Like other professional sports markets, the NWSL has a draft every year giving teams an opportunity to add top college talent to their squads. USWNT mid-fielder Morgan Brian was number one overall at this year’s draft. She was drafted by the Houston Dash, who was added to the league last year as its first expansion team. There are currently other markets looking to join the NWSL, but I’m guessing with the World Cup this year it was difficult for more expansions to occur in the 2015 season. Also because of the World Cup this summer, the league will be taking a break during the World Cup group stage. Since the league is comprised of players from not only the United States, Canadian, and Mexican national teams, but national teams such as England, Germany, Australia, etc. many of the league’s players will be competing in the tournament (so the NWSL will be missing a bunch of players on their normal rosters). If a national team fails to make it past the group stage, players who play on that respective team will return to their NWSL teams. To compensate for the World Cup break, the league will finish in late September compared to the last week of August as it has done the past two seasons. I’m guessing it may follow a similar format for the Olympics next summer.

Around the time the league began is when I started to really follow women’s soccer, the USWNT in particular (got into it a bit in 2011 during the World Cup but after the 2012 Olympics is when my interest began to peak). When I read about the U.S. allocations in January of 2013 is when I first discovered the league and what they were trying to do. I had no idea which team I would end up rooting for or if I would even be into any team. I mean it obviously wasn’t going to be at the level of skill I was used to watching with the USWNT. After some other circumstances that occurred during that time though (which I may get into at another point), I decided to follow the Washington Spirit. I’ve been following them since.

With the 2015 season beginning a mere two weeks ago, it’s the perfect time to see what the league has to offer. It’s a fresh start. There’s been new off-season additions, trades, and draft prospects added to the rosters. New kits (uniforms for those who don’t speak soccer) have debuted for clubs (the Spirit’s are dope!). Currently the national team players are taking part in some games before they have to report for their respective pre-World Cup camps. At this time, it’s almost like a World Cup preview of players. If you’re wondering how you can watch the NWSL matches, you can check out almost all the games on Youtube (they’re streamed). If a game isn’t on Youtube, that’s probably because it’s being aired on television. Yes, some games air on TV. Tonight the Boston Breakers have their home opener vs. the Houston Dash at 5 p.m., and my beloved Washington Spirit visit Sky Blue FC at 6 p.m. If you’re reading this at another time, considering the Breakers-Dash match is about to start, check out the NWSL website for a list of the league schedule, teams, and other information. The interest for women’s soccer in the United States continues to grow. With the help of the NWSL, hopefully the growth will be lasting.

The Countdown Continues: USWNT23

With 53 days until the official start of the 2015 Women’s World Cup, U.S. Soccer released the official 23 woman roster for the tournament. The list didn’t contain any surprises as all the players on the roster were with the squad for the Algarve Cup in March, the friendlies in February in Europe, and the friendly in St. Louis 2 weeks ago (with a few exceptions for injuries and the incident with Hope Solo). The roster is as follows:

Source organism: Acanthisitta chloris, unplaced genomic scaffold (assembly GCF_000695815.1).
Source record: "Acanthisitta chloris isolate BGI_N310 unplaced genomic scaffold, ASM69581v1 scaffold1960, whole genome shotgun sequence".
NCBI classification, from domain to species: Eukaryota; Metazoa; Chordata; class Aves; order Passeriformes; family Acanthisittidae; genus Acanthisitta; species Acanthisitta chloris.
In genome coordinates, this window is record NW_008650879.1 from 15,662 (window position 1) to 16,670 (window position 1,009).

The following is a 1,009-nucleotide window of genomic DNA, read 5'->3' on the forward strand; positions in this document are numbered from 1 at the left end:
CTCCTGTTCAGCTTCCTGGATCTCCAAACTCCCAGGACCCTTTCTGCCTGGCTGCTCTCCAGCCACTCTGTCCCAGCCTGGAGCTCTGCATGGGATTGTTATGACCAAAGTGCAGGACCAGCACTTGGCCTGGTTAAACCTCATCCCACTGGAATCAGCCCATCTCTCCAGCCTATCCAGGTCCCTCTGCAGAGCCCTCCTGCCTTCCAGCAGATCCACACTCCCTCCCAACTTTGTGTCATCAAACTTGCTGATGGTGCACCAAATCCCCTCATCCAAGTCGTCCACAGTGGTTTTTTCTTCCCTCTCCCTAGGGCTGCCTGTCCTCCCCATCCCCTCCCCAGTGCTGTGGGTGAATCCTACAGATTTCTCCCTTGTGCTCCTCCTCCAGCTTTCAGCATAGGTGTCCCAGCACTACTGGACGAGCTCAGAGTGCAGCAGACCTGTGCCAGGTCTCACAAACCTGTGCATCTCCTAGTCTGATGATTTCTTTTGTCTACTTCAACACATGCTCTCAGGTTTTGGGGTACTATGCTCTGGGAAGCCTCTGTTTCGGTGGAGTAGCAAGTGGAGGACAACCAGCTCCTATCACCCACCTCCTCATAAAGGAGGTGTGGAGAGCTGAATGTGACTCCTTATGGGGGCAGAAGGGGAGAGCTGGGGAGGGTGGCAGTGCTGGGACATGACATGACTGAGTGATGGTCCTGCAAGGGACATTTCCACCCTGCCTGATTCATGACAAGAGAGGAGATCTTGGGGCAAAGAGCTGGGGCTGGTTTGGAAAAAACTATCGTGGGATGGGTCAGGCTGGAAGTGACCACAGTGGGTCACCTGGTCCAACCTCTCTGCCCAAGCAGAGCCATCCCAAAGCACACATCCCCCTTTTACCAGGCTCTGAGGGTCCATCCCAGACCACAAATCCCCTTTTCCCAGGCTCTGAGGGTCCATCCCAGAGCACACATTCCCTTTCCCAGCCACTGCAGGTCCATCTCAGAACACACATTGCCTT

Goalkeepers

Hope Solo (Seattle Reign FC), Ashlyn Harris (Washington Spirit), Alyssa Naeher (Boston Breakers)

Defenders

Lori Chalupny (Chicago Red Stars), Whitney Engen (Western NY Flash), Julie Johnston (Chicago Red Stars), Meghan Klingenberg (Houston Dash), Ali Krieger (Washington Spirit), Kelley O’Hara (Sky Blue FC), Christie Rampone (Sky Blue FC), Becky Sauerbrunn (FC Kansas City)

Midfielders

Shannon Boxx (Chicago Red Stars), Morgan Brian (Houston Dash), Tobin Heath (Portland Thorns FC), Lauren Holiday (FC Kansas City), Carli Lloyd (Houston Dash), Heather O’Reilly (FC Kansas City), Megan Rapinoe (Seattle Reign FC)

Forwards

Sydney Leroux (Western NY Flash), Alex Morgan (Portland Thorns FC), Christen Press (Chicago Red Stars), Amy Rodriguez (FC Kansas City), Abby Wambach (unattached)

For keepers Ashlyn Harris and Alyssa Naeher and players Whitney Engen, Julie Johnston, Meghan Klingenberg, Morgan Brian, Sydney Leroux, and Christen Press, it will be their first time competing in the tournament. Ali Krieger, Kelley O’Hara, Becky Sauerbrunn, Tobin Heath, Lauren Holiday, Megan Rapinoe, Alex Morgan, and Amy Rodriguez were part of the 2011 squad and will be competing in their second consecutive tournament. Lori Chalupny who was left off the 2011 team will also be competing in her second tournament as she was part of the 2007 Women’s World Cup team. It will be the third consecutive World Cup for Hope Solo, Carli Lloyd, and Heather O’Reilly, and fourth for veterans Abby Wambach and Shannon Boxx. Christie Rampone who was part of the famed 1999 World Cup team will make her fifth consecutive roster appearance. The USWNT begins their 3 game send off series on Sunday May 10th vs. the Republic of Ireland. They follow up with games May 17th vs. Mexico and May 30th vs. Korea Repbulic. Then it all begins. The countdown is coming to a close so stay tuned for more with the final preparations for the 2015 Women’s World Cup.